For some twenty years I’ve been doing a range of writing, including journalism, as a hobby. As a writer I have brought people a lot of bad news. Describing the fortunes of this hemisphere’s and to some degree other hemispheres’ indigenous peoples provides an endless sequence of bad news. At one time I was the editor of the largest American Indian publication in the Americas, Akwasasne Notes, which dealt with ideas that at the time were definitely not mainstream. I remember putting out issues in which we raised questions about the nature of the relationship of the human spirit to the natural world, and we broached the idea that human-created societies are inappropriately distanced from the physical realities of the world. We talked about areas of philosophical thought that have not been explored to their depths in the English language, although I imagine they’ve been explored at some depth in other languages.

Lately, though, my thinking has been shaped by my official career. I teach social history, a subject not usually associated with ecology, although I think it’s high time to make that connection. But first let me mention some of the issues I find myself grappling with in social history, which deals broadly with people’s everyday lived experiences in different cultural contexts and also with how people come to think and feel the way they do about what they encounter in the world.

I became interested in social history when I was in college, a small and conservative and Eurocentric college. In those days undergraduates were required to take a course in philosophy; in the course I signed up for I learned that there was really only one genre of philosophers, who occupied a narrow niche in the world of thought: they were all Western European, they were all male, they were all from what we would describe as the elite privileged classes, and as a whole they stayed within a set of boundaries they defined for themselves. They belonged to a club, as it were. Each one was required to know what was said by the preceding one, and each one was required to build on that. If a student asked the professor, for example, Were there any philosophers in China or Africa?, the more or less curt reply was, Not that I know of, and stick to the book.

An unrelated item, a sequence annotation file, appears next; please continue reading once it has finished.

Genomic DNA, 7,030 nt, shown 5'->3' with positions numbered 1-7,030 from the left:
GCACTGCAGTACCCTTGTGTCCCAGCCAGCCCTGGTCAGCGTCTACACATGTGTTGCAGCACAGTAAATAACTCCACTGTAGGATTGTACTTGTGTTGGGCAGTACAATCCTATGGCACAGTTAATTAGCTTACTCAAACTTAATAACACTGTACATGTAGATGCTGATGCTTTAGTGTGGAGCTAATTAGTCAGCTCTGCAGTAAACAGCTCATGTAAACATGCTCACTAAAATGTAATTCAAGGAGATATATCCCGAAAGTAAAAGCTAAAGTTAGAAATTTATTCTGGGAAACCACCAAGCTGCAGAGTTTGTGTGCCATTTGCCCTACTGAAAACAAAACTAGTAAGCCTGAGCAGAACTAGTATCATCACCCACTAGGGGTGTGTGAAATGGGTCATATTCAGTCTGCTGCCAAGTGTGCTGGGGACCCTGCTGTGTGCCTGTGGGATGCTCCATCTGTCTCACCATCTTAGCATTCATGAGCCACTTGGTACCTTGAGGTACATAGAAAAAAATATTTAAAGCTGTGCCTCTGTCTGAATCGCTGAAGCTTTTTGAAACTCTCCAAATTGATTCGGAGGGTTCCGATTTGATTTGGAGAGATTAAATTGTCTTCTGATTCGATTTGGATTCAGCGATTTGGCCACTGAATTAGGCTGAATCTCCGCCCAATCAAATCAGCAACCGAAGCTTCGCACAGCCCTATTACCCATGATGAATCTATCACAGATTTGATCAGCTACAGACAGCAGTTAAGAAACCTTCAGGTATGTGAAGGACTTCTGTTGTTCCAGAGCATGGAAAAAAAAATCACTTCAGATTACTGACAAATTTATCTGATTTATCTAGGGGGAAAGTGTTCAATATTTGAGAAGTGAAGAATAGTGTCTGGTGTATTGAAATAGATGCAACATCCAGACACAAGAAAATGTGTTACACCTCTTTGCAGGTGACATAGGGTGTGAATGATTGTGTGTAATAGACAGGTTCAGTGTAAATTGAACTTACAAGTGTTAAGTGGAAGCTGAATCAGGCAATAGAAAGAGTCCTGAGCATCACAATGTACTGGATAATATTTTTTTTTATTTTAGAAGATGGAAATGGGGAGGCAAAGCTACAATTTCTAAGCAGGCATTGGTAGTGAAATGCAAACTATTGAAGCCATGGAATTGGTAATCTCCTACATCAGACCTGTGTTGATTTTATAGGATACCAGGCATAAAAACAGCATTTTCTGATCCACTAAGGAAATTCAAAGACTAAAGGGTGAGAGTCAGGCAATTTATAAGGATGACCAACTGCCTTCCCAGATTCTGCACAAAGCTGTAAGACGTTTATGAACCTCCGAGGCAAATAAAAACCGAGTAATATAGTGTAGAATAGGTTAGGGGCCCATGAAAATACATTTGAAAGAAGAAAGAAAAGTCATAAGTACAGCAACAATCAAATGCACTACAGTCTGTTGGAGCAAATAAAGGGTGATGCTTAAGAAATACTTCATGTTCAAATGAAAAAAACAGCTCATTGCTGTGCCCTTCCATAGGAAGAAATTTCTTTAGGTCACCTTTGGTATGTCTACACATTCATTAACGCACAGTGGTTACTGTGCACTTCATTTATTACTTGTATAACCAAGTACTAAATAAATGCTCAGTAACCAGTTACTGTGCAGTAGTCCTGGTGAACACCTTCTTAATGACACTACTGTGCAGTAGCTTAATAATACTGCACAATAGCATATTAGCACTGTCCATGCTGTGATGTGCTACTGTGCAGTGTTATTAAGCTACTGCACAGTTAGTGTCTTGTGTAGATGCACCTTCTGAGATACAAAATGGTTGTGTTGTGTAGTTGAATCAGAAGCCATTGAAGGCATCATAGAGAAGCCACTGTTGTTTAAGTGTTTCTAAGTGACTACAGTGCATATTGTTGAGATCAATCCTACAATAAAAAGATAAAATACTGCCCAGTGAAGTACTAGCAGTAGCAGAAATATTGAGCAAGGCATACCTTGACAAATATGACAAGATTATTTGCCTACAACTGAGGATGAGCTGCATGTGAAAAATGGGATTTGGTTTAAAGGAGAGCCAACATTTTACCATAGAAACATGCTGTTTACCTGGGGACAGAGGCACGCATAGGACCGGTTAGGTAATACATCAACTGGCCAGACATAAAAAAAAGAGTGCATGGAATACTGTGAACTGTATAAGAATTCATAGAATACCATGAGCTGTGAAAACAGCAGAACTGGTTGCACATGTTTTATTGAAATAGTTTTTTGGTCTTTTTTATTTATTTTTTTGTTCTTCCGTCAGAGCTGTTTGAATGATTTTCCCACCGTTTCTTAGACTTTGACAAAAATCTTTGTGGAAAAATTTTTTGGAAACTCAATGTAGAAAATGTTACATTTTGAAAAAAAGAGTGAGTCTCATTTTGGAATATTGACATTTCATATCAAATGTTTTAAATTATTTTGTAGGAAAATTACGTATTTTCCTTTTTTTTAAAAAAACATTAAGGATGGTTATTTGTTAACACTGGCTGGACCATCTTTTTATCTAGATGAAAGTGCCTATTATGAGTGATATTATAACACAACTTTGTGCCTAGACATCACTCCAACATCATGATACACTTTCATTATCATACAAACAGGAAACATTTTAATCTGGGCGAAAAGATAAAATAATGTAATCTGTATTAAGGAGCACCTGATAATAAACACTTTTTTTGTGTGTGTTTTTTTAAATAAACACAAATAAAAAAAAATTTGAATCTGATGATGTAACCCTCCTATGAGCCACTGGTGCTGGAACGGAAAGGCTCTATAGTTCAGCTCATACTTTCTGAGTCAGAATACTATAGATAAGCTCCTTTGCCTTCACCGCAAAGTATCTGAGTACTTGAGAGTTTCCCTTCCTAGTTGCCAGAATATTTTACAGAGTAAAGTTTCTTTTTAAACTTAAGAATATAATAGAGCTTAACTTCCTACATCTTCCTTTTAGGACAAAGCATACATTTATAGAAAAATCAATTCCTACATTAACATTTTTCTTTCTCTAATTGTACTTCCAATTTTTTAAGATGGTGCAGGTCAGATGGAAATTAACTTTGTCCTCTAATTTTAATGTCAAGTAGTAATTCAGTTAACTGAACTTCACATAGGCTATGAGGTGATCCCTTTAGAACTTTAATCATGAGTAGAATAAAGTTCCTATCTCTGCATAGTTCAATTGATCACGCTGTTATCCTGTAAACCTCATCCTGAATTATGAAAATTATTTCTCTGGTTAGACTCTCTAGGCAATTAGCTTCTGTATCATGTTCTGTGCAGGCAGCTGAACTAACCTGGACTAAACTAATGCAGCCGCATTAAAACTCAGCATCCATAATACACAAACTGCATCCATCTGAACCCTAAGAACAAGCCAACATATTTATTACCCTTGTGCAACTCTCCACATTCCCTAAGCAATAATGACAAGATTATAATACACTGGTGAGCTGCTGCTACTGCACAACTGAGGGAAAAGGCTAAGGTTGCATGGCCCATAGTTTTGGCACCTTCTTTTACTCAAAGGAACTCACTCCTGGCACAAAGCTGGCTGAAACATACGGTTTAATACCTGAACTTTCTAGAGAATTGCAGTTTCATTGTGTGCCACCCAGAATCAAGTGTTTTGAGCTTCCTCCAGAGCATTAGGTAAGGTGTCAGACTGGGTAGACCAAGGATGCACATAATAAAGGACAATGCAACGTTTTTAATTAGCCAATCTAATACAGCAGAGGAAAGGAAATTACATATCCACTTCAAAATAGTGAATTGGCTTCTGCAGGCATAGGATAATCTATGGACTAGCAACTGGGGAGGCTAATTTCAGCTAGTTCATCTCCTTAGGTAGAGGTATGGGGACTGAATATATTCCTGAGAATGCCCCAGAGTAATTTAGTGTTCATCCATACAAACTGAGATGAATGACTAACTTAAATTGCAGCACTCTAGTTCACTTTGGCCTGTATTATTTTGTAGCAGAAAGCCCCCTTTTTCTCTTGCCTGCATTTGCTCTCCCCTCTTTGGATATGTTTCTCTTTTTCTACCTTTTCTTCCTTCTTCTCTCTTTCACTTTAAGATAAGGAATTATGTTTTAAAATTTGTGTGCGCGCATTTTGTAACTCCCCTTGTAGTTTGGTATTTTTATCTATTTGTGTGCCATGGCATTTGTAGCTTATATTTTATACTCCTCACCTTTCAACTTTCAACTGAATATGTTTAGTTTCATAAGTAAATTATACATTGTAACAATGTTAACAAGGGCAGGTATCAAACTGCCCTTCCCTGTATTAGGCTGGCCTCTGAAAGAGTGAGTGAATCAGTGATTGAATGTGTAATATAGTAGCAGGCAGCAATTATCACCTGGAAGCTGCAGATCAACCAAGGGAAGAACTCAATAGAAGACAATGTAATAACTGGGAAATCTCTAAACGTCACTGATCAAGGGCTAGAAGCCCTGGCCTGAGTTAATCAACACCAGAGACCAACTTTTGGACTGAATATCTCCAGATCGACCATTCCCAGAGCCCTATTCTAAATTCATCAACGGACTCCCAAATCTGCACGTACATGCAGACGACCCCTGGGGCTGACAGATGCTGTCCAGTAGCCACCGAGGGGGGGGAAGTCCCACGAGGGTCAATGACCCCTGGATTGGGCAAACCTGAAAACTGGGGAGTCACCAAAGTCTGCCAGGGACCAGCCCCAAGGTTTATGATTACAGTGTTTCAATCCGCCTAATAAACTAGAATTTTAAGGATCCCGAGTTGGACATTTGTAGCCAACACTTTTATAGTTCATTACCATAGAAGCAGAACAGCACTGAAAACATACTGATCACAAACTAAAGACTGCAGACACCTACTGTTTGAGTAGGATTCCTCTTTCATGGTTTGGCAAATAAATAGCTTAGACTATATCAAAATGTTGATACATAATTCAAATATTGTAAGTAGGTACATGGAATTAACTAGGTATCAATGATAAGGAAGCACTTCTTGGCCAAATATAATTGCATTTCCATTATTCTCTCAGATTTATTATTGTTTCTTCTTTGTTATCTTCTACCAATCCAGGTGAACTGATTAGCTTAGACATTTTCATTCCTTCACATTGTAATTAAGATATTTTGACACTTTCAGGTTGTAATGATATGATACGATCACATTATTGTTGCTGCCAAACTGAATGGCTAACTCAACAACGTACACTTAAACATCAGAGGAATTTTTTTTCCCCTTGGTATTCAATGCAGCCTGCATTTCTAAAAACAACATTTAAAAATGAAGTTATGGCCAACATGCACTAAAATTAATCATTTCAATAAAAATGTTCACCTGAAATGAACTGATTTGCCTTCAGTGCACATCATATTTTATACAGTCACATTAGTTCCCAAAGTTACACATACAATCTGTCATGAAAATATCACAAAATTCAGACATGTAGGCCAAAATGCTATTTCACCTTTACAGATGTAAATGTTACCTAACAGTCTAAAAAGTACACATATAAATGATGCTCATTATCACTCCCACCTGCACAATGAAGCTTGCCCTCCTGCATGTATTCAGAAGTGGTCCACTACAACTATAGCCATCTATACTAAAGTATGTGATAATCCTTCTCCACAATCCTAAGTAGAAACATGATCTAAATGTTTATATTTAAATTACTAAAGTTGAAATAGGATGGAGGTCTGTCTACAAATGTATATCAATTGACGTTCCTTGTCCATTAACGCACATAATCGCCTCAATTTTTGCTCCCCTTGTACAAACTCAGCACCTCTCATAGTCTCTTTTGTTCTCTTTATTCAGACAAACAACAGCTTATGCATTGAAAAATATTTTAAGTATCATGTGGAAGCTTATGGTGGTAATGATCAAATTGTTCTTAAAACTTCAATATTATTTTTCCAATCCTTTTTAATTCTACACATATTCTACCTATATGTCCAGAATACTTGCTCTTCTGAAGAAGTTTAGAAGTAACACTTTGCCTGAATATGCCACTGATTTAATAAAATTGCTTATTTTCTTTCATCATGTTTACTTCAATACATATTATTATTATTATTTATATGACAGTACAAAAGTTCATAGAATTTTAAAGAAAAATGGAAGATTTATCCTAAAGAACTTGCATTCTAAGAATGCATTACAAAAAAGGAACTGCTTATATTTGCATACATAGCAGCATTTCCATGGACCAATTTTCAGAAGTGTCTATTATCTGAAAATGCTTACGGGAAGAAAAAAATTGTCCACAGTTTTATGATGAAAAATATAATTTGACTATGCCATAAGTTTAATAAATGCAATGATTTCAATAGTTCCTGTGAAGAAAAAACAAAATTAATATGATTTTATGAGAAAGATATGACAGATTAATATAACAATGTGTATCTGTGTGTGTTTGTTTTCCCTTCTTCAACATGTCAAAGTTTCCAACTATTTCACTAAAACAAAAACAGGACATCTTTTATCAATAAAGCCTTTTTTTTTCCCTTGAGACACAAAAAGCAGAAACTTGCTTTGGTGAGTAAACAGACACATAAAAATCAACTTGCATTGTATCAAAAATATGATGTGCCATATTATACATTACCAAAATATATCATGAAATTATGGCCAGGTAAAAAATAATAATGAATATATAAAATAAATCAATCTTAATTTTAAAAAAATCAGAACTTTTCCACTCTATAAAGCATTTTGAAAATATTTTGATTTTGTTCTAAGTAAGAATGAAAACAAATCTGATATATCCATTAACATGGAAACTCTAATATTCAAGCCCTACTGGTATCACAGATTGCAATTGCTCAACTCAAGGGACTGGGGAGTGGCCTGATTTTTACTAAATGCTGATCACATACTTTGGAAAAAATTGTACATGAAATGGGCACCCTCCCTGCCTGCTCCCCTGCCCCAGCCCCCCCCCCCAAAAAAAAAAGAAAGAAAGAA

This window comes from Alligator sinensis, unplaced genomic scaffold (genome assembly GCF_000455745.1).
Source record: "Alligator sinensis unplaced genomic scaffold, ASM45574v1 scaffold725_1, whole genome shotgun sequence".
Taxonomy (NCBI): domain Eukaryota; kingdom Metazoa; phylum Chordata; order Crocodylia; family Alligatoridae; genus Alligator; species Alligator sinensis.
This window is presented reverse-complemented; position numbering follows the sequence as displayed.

Having been exposed since then to the ideas of people of many different cultures, I ask myself why these ideas are not part of the overall survey of philosophy even though the profession has loosened its collar a little bit in the thirty years since I was a student. After all, there certainly can’t have been only one stream of knowledge in all of history. I think we need to study Western civilization in order to understand when certain narrow and limited ways of thinking first appeared and where we went wrong. Therefore, I dutifully went back and started reading about the foundations of Western thought, trying to understand it in the light of other cultures.

As I studied Greek philosophy, I asked myself, Who were these Greeks, who gave us what we think of as the foundation of our thought, of our culture, and gave us our ideas about nature and society? I soon made a distinction between what the Greeks said and what they did. My philosophy professor had described a group of men sitting under a tree philosophizing; I saw them as an arrogant bunch who thought they had a new and better way to think about the world. But what were the Greeks actually doing? They were the creators of the most astonishing military organization in the world, building on centuries, even millennia, of military experience. Some clever people with good administrative and organizational skills put together armies that were able to march across the world and defeat everybody in their path relatively easily.